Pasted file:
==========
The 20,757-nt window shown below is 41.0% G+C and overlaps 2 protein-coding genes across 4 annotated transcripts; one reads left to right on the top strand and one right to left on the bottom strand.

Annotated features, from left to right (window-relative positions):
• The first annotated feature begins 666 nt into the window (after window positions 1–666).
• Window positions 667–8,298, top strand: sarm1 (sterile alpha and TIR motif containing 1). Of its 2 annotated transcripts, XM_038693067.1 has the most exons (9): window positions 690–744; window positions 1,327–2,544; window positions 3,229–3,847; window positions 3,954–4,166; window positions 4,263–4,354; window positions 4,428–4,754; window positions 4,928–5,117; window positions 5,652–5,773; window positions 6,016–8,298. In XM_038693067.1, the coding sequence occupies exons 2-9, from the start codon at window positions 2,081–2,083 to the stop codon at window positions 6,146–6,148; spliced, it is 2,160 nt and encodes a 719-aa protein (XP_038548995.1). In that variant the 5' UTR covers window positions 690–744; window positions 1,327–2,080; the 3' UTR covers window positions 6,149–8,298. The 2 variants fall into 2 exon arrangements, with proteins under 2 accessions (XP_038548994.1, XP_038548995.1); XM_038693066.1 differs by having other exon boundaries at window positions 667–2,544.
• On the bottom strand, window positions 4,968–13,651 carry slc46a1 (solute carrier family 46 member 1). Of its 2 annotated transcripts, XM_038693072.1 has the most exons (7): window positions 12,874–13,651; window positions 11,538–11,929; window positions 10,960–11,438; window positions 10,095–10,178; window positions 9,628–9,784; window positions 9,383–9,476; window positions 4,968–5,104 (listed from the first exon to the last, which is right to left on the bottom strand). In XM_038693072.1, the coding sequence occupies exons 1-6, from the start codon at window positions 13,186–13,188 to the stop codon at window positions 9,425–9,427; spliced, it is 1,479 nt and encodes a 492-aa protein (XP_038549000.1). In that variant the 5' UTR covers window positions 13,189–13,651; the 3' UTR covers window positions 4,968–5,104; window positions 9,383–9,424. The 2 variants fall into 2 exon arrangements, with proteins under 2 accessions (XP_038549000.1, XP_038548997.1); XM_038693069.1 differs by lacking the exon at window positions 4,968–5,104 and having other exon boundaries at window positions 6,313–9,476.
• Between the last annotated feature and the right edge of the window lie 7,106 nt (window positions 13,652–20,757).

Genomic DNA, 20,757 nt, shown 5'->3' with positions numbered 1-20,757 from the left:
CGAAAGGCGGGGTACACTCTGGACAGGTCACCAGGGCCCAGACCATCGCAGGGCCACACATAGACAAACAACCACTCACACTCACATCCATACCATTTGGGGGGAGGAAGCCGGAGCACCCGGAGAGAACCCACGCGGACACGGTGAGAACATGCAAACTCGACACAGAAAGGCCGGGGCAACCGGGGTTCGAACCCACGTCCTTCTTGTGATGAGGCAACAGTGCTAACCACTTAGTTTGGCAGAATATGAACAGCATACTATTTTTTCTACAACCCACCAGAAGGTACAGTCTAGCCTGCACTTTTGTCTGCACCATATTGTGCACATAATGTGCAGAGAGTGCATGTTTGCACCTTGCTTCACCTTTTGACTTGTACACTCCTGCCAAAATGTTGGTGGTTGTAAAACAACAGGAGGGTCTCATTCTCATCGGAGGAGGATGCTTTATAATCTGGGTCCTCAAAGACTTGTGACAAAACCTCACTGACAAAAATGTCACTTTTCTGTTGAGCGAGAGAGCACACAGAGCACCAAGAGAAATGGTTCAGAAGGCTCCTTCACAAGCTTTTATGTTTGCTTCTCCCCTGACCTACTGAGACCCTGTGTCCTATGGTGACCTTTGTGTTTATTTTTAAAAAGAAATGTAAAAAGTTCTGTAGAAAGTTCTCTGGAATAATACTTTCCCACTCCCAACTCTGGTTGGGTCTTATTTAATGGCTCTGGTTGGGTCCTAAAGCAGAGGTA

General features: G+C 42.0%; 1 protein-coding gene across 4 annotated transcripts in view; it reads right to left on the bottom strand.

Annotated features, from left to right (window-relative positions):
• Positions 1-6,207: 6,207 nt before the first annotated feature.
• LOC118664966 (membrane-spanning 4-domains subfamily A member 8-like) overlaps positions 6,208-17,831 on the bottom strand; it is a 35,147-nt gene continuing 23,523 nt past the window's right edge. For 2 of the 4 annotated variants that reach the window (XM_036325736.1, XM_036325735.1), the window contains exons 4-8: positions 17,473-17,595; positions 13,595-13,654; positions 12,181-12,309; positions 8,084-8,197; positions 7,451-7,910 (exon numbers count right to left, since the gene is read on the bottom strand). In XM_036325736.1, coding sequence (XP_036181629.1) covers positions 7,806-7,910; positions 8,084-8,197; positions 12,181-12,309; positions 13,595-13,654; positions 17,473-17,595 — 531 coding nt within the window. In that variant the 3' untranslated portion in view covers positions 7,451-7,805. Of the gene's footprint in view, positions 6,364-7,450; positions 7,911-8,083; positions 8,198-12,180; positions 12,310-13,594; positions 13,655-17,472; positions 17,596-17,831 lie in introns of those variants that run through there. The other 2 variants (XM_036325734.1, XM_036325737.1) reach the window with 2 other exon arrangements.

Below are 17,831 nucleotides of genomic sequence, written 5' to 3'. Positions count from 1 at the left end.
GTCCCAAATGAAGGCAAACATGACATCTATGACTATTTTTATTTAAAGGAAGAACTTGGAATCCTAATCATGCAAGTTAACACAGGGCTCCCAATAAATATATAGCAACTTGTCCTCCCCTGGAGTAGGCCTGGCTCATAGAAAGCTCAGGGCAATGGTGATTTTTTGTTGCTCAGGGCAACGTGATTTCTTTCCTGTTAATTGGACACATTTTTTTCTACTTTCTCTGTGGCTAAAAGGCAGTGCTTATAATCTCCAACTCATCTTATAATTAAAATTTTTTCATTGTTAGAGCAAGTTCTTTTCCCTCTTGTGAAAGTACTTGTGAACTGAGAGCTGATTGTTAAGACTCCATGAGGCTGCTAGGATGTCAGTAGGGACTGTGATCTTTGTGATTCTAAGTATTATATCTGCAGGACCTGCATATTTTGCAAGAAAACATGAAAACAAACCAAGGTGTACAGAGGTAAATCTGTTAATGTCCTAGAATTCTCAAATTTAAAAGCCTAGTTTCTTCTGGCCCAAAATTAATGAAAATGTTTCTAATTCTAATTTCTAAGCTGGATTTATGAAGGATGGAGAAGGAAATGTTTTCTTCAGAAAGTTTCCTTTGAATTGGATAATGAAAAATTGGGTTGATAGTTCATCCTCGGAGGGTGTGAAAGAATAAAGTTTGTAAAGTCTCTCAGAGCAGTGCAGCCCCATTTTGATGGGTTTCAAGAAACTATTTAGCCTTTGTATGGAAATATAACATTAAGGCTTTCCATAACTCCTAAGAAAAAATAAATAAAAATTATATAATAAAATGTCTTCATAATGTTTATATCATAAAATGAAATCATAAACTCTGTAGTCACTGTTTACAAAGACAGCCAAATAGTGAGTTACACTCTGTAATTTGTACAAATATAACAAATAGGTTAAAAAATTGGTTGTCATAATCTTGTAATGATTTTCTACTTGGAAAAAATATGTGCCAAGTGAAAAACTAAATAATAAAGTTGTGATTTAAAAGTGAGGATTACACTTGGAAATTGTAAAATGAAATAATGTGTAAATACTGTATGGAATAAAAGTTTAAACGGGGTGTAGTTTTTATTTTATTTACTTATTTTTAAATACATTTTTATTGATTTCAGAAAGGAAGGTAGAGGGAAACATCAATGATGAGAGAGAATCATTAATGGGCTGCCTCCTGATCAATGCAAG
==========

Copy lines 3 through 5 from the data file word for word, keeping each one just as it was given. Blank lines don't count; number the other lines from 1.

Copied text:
• The first annotated feature begins 666 nt into the window (after window positions 1–666).
• Window positions 667–8,298, top strand: sarm1 (sterile alpha and TIR motif containing 1). Of its 2 annotated transcripts, XM_038693067.1 has the most exons (9): window positions 690–744; window positions 1,327–2,544; window positions 3,229–3,847; window positions 3,954–4,166; window positions 4,263–4,354; window positions 4,428–4,754; window positions 4,928–5,117; window positions 5,652–5,773; window positions 6,016–8,298. In XM_038693067.1, the coding sequence occupies exons 2-9, from the start codon at window positions 2,081–2,083 to the stop codon at window positions 6,146–6,148; spliced, it is 2,160 nt and encodes a 719-aa protein (XP_038548995.1). In that variant the 5' UTR covers window positions 690–744; window positions 1,327–2,080; the 3' UTR covers window positions 6,149–8,298. The 2 variants fall into 2 exon arrangements, with proteins under 2 accessions (XP_038548994.1, XP_038548995.1); XM_038693066.1 differs by having other exon boundaries at window positions 667–2,544.
• On the bottom strand, window positions 4,968–13,651 carry slc46a1 (solute carrier family 46 member 1). Of its 2 annotated transcripts, XM_038693072.1 has the most exons (7): window positions 12,874–13,651; window positions 11,538–11,929; window positions 10,960–11,438; window positions 10,095–10,178; window positions 9,628–9,784; window positions 9,383–9,476; window positions 4,968–5,104 (listed from the first exon to the last, which is right to left on the bottom strand). In XM_038693072.1, the coding sequence occupies exons 1-6, from the start codon at window positions 13,186–13,188 to the stop codon at window positions 9,425–9,427; spliced, it is 1,479 nt and encodes a 492-aa protein (XP_038549000.1). In that variant the 5' UTR covers window positions 13,189–13,651; the 3' UTR covers window positions 4,968–5,104; window positions 9,383–9,424. The 2 variants fall into 2 exon arrangements, with proteins under 2 accessions (XP_038549000.1, XP_038548997.1); XM_038693069.1 differs by lacking the exon at window positions 4,968–5,104 and having other exon boundaries at window positions 6,313–9,476.